The taxman cometh to collect from former Rangers staff and star players
Former Rangers players and staff who filled their boots with cash paid through through an offshore trust had better have tied the laces tightly.
According to BBC Scotland reporter Alasdair Lamont, they have been told they have weeks to approach the taxman over a settlement or face an even bigger bill.
Last year the Supreme Court upheld a Court of Session ruling that £47m paid to Rangers employees between 2001-2010 was liable for tax. More than£6 million was paid to Sir David Murray, pictured above.
Now beneficiaries of the Employee Benefit Trusts (EBTs), many of whom were led to believe these were loans that would never have to be repaid, are being warned to seek “urgent advice”.
BBC Scotland has seen a letter sent earlier this month by Trident Trust, a Jersey-based company, which paints a stark picture.
The letter says: “HMRC has confirmed that it will seek to recover all income tax found by the Supreme Court to be due and that, where HMRC is unable to recover the tax from the employer, it may transfer the liability for unpaid tax…to employees or former employees.”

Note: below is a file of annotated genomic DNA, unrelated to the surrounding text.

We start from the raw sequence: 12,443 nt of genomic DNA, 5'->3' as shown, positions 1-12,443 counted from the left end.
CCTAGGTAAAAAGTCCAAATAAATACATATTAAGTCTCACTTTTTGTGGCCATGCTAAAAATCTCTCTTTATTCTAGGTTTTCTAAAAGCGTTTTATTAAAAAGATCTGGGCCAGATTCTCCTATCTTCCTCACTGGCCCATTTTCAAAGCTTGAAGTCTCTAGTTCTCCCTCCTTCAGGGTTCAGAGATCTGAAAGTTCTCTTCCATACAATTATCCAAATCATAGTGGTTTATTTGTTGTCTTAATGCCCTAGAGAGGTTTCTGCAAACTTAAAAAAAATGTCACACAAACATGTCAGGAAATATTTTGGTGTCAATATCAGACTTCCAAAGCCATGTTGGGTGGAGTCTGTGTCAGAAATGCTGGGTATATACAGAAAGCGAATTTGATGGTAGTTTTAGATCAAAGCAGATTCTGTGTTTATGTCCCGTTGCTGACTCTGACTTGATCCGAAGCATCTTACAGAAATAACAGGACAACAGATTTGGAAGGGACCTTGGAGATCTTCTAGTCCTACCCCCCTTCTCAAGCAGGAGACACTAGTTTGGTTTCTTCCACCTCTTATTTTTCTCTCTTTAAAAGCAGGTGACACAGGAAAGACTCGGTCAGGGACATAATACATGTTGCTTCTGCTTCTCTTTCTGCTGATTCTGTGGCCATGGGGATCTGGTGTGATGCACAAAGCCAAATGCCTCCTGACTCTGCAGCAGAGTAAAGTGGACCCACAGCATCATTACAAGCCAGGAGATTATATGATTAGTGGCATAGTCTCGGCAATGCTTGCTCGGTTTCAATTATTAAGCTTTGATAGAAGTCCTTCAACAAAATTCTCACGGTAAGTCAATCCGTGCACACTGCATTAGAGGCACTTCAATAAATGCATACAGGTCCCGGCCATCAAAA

While HM Revenue and Customs can still pursue BDO – the liquidators of RFC 2012 Plc – for a portion of what the company owed, more could be salvaged by pursuing the former employees. That could put many on the hook for hundreds of thousands or even millions of pounds.
Former captain Barry Ferguson received £2.5m in EBT payments, German goalkeeper Stefan Klos, who like a number of other Rangers players chose to live in Helensburgh, £2m and former manager – and current Scotland boss – Alex McLeish £1.7m, pictured left, while former owner Sir David Murray received £6.3m.
And time could be running out to try to negotiate a deal, according to the trust’s letter.
The trust says further charges will be applied by HMRC if tax liabilities have not been settled by 5 April next year.
And to do that, it says, those in question will have to approach HMRC by 30 September this year.
The letter adds: “If you do not come forward voluntarily and seek to settle on preferential terms, HMRC could well pursue you directly and make an assessment on a less favourable basis.”
Trident Trust stresses it is not offering advice, rather urging the players and staff involved to seek expert advice on how to deal with the situation.
HMRC said: “Follower notice (FN) legislation says that HMRC has 12 months to issue FNs following a final decision. The final decision in Rangers was on 5 July 2017. We have looked at a range of schemes where the principles at stake were similar, and follower notices have been issued where appropriate.”